Brent is back at $60 for the first time in more than two years, but the big question is: Can crude hold onto its gains?
Oil prices firmed up in recent weeks but held back from key resistance points—roughly $60 per barrel for Brent, and around $55 per barrel for WTI. Oil traders were reluctant to test the upper limits of the “shale band” at $60, a threshold that has repeatedly forced traders to liquidate their bullish bets or get burned. Top analysts argue that it would take something really significant to allow oil to break above $60.
It remains to be seen if we are at that moment. But Brent moved up above $60 on Friday and held onto the gains during midday trading on Monday, a tentative sign that the oil market might be flirting with a new, higher range.
The proximate cause for the suddenly higher price is a series of comments from top OPEC and Russian officials last week, pointing to cohesion around another extension of the production cuts. Saudi crown prince Mohammed bin Salman said that “of course” he wanted to extend the cuts. Russian President Vladimir Putin suggested an extension through the end of 2018 a few weeks ago, leading everyone to think an extension is essentially a done deal.
On top of that, hedge funds and other money managers stepped up their bullish bets ahead of those comments, granting more leeway for oil futures to push higher. Bullish positioning rose by 2.6 percent in the week ending on October 24. “We have evidence that people are positioned long into OPEC in November; the consensus trade on the street is that they’ll extend cuts,” Chris Kettenmann, chief energy strategist at Macro Risk Advisors LLC, told Bloomberg. With an OPEC deal in November highly likely, “it makes it very hard to be aggressively short,” Kettenmann added.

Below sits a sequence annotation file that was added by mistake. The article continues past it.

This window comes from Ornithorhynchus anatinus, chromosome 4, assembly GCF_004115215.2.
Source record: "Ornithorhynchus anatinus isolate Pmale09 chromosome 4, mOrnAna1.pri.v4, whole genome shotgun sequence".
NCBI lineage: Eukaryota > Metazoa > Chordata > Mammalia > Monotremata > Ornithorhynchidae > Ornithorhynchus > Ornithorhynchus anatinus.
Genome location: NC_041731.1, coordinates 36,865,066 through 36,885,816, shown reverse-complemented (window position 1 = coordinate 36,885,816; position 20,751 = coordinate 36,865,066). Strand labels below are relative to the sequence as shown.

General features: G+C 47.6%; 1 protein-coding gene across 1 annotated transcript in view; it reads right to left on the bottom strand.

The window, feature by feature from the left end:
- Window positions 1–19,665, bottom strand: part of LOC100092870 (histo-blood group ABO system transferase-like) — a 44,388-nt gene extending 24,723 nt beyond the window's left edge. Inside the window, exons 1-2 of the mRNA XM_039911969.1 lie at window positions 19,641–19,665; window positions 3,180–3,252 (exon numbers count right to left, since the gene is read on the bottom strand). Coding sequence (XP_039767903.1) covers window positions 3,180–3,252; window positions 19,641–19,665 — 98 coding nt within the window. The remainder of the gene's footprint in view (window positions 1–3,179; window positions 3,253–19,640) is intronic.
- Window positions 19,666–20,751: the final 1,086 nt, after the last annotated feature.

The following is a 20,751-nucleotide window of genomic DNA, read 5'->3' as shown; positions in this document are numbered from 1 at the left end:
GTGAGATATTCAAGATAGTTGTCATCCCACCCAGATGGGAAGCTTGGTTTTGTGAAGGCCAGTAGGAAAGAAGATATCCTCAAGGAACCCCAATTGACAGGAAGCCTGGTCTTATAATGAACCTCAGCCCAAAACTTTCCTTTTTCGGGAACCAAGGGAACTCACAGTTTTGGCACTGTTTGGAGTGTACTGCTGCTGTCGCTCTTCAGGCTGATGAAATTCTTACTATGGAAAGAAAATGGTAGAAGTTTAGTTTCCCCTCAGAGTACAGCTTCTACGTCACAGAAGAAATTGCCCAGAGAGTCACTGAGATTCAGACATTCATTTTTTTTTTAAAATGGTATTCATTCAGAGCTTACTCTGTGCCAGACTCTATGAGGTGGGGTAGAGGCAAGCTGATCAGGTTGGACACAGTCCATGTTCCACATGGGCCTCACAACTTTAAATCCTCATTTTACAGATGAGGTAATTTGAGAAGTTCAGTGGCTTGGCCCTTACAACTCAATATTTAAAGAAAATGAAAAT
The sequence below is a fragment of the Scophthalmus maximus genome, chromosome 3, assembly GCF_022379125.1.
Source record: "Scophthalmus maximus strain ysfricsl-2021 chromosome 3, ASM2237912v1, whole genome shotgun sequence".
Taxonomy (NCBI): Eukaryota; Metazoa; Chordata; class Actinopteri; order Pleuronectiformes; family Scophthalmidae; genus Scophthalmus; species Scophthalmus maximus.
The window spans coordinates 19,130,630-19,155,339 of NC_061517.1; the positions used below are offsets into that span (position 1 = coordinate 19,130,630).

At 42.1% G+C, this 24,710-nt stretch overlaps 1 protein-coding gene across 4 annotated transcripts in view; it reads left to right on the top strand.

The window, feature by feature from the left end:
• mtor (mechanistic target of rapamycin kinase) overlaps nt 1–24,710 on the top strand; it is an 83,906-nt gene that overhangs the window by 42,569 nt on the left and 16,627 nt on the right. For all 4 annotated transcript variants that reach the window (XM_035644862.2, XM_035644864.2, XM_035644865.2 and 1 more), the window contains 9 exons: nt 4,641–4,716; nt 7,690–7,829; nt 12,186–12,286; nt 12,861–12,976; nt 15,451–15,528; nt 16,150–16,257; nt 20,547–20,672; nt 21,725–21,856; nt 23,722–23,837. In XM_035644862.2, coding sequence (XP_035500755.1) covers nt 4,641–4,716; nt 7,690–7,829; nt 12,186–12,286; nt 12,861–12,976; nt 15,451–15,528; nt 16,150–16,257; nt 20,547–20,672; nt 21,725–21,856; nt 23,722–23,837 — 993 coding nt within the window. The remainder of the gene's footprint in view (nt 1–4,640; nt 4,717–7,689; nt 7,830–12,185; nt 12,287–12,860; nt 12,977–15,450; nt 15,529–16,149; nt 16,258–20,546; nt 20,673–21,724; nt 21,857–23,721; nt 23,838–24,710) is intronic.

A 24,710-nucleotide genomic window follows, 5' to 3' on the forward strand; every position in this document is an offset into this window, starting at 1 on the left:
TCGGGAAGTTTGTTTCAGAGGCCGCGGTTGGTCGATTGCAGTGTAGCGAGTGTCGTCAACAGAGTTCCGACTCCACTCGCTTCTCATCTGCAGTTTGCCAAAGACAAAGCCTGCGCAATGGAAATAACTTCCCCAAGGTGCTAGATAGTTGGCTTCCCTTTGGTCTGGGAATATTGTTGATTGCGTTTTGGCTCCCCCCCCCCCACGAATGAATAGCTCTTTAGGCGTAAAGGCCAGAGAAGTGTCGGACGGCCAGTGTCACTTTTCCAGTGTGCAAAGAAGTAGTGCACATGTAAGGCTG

Another reason that this time might be different is that the Brent futures curve is in a state of backwardation, meaning front-month contracts are trading at premium to oil futures dated further out. That tends to be a sign of a tighter market, and it also makes storage uneconomical since a trader would be paying for storage and then selling their product at a lower price in the future. Backwardation presages sharper drawdowns in inventories, suggesting that there is more tightening on the way. WTI has lagged behind Brent, but even the U.S. benchmark is moving toward backwardation.
That’s another way of saying that the actual fundamentals are improving—unlike other mini price rallies over the past three years. Inventories continue to decline and are tighter than at any point in years. OPEC seems determined to keep the current dynamic locked in for another year or so, and the fact that they’re telegraphing that resolve ahead of time might actually be enough to change market psychology.
The one unknown is if U.S. shale will respond, as it has in the past, with a quick spurt of new supply. After last year’s OPEC agreement, oil prices shot from the $40s to the $50s, and the rig count exploded. U.S. shale production surged from a recent low in mid-2016 at 8.5 million barrels per day (mb/d), rising up to 9.5 mb/d more recently (at least according to the weekly totals).
Will U.S. shale add a lot more supply if oil holds at $60? Some analysts think so. “My concern is what happens now that we’re getting to these price-highs where we’ve typically seen a supply response,” Rob Haworth, at U.S. Bank Wealth Management in Seattle, said in a Bloomberg interview. “Fundamentally, you should see a supply response and that’s going to make it tougher for these bulls to hang in there.”
But there are a lot of cracks in the U.S. shale complex that have been exposed over the past year. The Permian basin, which boasts some of the lowest production costs out of all U.S. shale basins, has seen an uptick in costs, a bottleneck of labor and services, and even some production problems. More recently, the rig count has started to decline as companies realize that their growth plans are often capital destructive. Shareholders in U.S. E&Ps are demanding change, pushing for shifts in executive compensation and an end to a growth-at-all-costs mentality.
In other words, U.S. shale might not add another tidal wave of new supply even if oil prices rise further, and shale output could undershoot a lot of the growth scenarios. Because those forecasts are some of the most influential bearish forces on oil prices, holding back benchmark prices from rising, the fact that U.S. shale might disappoint means there’s actually more room on the upside for oil prices.
Nick Cunningham is a freelance writer on oil and gas, renewable energy, climate change, energy policy and geopolitics. He is based in Pittsburgh, PA.